Photon Violation Spectroscopy
Researcher claims photon model fails
Modern physics considers light to have both particle and wave properties – a paradox! But independent researcher Eric Reiter has devised an experiment and theory to show that light has nothing to do with particles at all. There is a famous thought experiment of Einstein’s that is in essence the definition of the photon: a photon should go one way or the other at a partially reflecting mirror. But what does nature say, and how do we ask? Previous embodiments of this experiment have supported photons. In Reiter’s experiment the light is gamma rays, and the mirror is one of two detectors. Reiter’s detectors show that a gamma ray can split and go both ways, therefore violating the definition of the photon. In hundreds of repetitions and tens of variations, the experimental results decisively refute the predictions of quantum mechanics. If gamma rays, the most particle-like form of light, are not photons, then there can be no photons. Reiter claims this failure of quantum mechanics lets us see what is really going on: an accumulation effect in matter. Reiter claims there are many distortions in our textbooks that have tricked generations of students away from realizing this accumulation effect.
In a thought experiment, Einstein proposed that each light quantum would go one way or another at a beam splitter. In testing this model, a series of experiments use spontaneous gamma rays from either Cd109 or Co57, whereby a primary gamma-ray splits and is detected in coincidence in two detectors. The measured coincidence rates substantially exceed the calculated chance coincidence rate. These are full-height pulses, which directly violate the quantum mechanical probabilistic model of light, and indirectly violate the concept of quantized free charge. The effect only works when the gamma ray frequency is sufficiently low such that the photoelectric effect efficiency dominates above the Compton effect in the detector. Very few gamma sources have a lone photopeak that allow this measurement, which explains why this effect was previously unnoticed. Applications to material science are introduced whereby the peak-to-Compton ratio in the pulse-height spectrum from an off-axis detector, triggered in coincidence with the transmitted beam, responds to magnetic fields and temperature changes. There is no such response in conventional gamma ray spectrums. To further help understand how all this can possibly be true, a wave oriented derivation of the photoelectric and Compton effects are offered.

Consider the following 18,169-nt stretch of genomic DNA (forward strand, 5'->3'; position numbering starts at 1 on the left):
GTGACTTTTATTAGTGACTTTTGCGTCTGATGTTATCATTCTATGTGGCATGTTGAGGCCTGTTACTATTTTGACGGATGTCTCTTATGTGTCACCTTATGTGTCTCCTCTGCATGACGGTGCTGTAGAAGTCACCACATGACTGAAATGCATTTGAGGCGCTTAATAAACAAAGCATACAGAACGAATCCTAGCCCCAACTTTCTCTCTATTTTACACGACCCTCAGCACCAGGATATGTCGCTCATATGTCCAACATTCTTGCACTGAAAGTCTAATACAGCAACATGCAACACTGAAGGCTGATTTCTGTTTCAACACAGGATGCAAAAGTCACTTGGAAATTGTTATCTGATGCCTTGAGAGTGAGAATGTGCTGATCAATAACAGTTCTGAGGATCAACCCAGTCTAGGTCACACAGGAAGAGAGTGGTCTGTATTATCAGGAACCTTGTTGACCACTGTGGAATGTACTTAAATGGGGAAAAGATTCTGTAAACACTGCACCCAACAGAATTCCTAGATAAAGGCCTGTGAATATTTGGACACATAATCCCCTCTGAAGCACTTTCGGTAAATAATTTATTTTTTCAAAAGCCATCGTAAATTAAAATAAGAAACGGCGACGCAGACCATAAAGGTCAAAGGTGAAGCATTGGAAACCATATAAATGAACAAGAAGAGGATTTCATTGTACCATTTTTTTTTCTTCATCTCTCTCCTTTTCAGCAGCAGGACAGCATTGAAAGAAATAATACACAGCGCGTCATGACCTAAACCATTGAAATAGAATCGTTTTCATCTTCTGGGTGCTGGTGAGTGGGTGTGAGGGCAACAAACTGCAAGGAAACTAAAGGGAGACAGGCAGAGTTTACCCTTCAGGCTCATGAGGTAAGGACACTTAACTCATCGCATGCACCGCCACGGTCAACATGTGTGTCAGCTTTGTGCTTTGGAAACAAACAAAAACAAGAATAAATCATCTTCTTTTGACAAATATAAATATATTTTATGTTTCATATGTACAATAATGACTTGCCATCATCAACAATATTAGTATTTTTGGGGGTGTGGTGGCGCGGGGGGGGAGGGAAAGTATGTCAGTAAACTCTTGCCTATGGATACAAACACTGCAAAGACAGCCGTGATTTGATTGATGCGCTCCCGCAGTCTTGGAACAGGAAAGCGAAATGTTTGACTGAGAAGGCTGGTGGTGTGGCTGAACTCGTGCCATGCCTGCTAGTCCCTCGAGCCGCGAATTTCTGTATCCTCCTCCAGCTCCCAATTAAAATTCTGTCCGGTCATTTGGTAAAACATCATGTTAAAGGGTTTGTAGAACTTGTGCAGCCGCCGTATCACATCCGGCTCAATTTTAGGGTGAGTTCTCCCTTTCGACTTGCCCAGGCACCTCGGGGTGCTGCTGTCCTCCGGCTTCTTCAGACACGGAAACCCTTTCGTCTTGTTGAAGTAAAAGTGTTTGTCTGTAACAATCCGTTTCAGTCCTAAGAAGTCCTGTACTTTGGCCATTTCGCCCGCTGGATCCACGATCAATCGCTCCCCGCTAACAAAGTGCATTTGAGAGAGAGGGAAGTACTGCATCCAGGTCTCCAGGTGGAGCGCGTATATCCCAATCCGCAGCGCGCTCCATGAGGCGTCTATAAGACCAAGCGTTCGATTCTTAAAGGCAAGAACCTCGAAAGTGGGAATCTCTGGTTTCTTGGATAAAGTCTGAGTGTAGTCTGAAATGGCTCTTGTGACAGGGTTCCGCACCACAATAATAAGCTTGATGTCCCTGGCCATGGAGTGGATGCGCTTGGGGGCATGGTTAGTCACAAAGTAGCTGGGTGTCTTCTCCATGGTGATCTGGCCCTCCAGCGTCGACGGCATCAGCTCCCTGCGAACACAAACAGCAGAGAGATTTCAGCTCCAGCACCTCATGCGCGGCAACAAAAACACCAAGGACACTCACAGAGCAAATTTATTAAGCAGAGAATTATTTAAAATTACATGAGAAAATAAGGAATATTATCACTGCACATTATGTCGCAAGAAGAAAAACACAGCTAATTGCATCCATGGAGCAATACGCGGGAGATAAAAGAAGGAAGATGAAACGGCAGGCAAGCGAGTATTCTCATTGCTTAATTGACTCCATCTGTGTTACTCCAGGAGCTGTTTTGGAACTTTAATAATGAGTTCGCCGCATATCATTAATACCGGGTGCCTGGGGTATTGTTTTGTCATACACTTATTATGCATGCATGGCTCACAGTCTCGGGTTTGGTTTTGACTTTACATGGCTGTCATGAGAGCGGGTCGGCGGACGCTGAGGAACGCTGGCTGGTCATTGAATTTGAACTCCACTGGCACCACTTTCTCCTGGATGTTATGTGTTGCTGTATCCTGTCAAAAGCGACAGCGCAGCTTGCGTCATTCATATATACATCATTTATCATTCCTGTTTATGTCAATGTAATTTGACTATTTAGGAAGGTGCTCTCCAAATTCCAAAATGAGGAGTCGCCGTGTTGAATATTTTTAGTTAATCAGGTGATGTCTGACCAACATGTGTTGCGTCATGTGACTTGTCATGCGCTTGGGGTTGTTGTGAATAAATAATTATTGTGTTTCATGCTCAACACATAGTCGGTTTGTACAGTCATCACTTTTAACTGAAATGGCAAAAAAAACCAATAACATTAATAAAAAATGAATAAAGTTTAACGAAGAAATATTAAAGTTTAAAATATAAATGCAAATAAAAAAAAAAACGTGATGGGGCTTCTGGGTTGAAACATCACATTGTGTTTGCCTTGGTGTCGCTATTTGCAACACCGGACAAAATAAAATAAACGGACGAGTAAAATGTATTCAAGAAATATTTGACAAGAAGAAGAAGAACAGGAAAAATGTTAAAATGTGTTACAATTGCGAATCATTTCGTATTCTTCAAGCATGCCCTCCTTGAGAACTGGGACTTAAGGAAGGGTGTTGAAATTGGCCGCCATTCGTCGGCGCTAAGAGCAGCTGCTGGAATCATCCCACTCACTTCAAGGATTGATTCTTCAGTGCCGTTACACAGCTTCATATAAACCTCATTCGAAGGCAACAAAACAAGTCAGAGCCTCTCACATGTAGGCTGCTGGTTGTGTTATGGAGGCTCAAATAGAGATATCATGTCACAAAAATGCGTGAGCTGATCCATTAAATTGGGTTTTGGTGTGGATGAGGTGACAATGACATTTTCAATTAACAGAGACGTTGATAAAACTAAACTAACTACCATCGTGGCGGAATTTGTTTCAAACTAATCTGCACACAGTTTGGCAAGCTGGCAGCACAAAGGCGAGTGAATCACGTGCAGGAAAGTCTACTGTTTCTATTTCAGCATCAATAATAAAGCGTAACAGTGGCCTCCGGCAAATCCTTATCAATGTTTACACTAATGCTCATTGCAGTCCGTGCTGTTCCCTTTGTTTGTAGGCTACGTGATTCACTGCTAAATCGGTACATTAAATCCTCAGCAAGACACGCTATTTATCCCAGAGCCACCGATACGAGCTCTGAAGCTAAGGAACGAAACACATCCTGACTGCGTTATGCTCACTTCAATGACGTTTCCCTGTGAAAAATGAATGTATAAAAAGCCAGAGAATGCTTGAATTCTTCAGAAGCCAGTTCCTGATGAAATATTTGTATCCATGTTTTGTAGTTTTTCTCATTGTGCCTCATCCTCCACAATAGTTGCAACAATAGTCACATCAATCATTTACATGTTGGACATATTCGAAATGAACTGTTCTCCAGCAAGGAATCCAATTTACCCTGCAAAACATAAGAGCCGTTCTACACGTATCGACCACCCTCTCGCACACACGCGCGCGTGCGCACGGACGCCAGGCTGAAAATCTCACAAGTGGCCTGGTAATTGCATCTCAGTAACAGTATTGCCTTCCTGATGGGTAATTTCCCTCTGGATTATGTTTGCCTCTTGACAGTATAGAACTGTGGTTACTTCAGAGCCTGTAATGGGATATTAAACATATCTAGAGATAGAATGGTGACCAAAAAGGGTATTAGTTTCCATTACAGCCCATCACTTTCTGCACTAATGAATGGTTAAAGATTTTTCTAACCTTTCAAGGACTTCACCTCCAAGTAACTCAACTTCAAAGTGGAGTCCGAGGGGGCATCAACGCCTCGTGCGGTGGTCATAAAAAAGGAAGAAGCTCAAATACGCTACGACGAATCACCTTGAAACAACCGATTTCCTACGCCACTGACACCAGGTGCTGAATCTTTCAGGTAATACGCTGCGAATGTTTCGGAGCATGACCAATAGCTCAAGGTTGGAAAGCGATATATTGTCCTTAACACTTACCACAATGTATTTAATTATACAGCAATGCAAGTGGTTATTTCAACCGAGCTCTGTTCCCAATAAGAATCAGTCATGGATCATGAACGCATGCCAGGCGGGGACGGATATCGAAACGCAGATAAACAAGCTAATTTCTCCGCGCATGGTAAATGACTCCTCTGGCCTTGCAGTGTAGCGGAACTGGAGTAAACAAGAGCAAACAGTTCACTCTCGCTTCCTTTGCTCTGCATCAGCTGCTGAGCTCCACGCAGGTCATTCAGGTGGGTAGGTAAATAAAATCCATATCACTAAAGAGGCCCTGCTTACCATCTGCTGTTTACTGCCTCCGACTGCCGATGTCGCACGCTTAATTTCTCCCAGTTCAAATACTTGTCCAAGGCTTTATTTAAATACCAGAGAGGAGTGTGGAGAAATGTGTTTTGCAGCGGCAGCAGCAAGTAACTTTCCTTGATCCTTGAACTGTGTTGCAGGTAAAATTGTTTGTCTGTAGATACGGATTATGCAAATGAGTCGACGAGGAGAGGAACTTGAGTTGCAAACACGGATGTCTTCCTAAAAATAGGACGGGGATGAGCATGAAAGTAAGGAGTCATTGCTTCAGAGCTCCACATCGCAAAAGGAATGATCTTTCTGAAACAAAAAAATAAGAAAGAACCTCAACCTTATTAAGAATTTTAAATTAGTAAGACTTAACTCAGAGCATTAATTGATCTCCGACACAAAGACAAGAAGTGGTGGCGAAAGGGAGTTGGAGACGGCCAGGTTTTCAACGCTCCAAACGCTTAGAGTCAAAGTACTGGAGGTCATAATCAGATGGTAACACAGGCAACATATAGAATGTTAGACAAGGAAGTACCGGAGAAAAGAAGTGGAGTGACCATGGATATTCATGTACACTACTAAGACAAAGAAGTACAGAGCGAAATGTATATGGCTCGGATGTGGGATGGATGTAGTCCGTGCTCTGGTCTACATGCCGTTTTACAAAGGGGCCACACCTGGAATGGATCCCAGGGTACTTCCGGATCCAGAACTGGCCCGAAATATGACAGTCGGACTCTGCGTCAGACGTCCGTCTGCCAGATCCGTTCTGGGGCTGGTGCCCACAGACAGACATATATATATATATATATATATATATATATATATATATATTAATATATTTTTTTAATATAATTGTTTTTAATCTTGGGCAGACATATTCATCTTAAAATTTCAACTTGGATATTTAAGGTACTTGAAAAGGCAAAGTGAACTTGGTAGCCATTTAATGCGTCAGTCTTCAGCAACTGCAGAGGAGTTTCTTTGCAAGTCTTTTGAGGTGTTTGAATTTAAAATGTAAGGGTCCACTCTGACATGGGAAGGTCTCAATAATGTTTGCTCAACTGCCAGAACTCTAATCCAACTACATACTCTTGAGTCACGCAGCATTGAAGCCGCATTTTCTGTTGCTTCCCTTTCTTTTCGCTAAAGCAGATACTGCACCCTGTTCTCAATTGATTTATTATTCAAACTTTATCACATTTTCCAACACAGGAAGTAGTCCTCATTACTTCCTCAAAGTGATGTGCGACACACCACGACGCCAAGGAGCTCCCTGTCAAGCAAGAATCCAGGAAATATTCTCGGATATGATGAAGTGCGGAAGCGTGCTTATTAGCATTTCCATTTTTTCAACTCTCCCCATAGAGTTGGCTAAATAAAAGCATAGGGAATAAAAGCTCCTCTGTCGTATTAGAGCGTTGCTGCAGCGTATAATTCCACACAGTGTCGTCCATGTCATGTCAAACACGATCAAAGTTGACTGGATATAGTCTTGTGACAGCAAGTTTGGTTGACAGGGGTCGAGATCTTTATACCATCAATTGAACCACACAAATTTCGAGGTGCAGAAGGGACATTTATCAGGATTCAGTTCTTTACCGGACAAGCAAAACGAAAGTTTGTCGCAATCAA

Without some understanding of my alternative to quantum mechanics you may falsely assume I am trying to make energy from nothing. A simplified interpretation of the results of my experiments is as follows: a single nuclear g-ray decay releases an hng of energy in an initially directed monochromatic coherent electromagnetic pulse that scatters classically. Energy is absorbed continuously and selectively by resonators of similar frequency until they reach an hn of energy, as a maximum threshold in either a charge wave beat or a standing wave envelope. This completes a loading that can cause more than one simultaneous detection event. These detection events can each indicate energy proportional to the original hng. release. Since the concept of quantized charge is the chief reason behind quantized light in the photoelectric effect, if the concept of quantized light is invalidated, it calls into question the concept of quantized charge also. In quantum mechanics, it is the amplitude of a wave function Y that interferes. ¦Y¦2 = (probability) is used to determine where and when an hn of energy, a photon, is to appear. I call this the photon principle. If it really was a photon, the whole of an emitted hn would proceed and deposit itself as a whole hn, in one place at a time. My set of experiments show that the photon principle is violated because I show two or even three hn detections are triggered from one hn emission. These experiments imply that the particle-like effects are due to properties of the charge-wave (see appendices and paper1), not any sort of quantization or wave packet of light. If these experiments are not refuted they directly show that the concept of quantized light must be transcended.
My challenge is to the concept of quantization itself. This challenge includes: (a) a wave-oriented derivation of the photoelectric effect and its development into a non-dualistic theory, the Threshold-Ratio Model1 (TRM) (see Appendices), (b) applying TRM toward re-deriving equations of famous experiments (see Appendices), (c) pointing out flaws in previous experiments that made physics believe quantized light and charge was "right," and (d) predicting phenomena that directly violate quantum mechanics, (e) performing experiments that confirm the predictions.
I have decided to release my research here on the web for several good reasons. Here I have freedom of expression and can show far greater detail than what is normally offered in a scientific journal. I describe 20 variations of the experiment, all of which reinforce my position. Previous published experiment on this issue, all of which support quantum mechanics, have no such detail. The nature of my claim is so astounding that I expect people to think there was some strange experimental artifact at play. Physicists are invited to visit my lab and check out my experiment, or else repeat these experiments themselves to be convinced that there is no mistake here.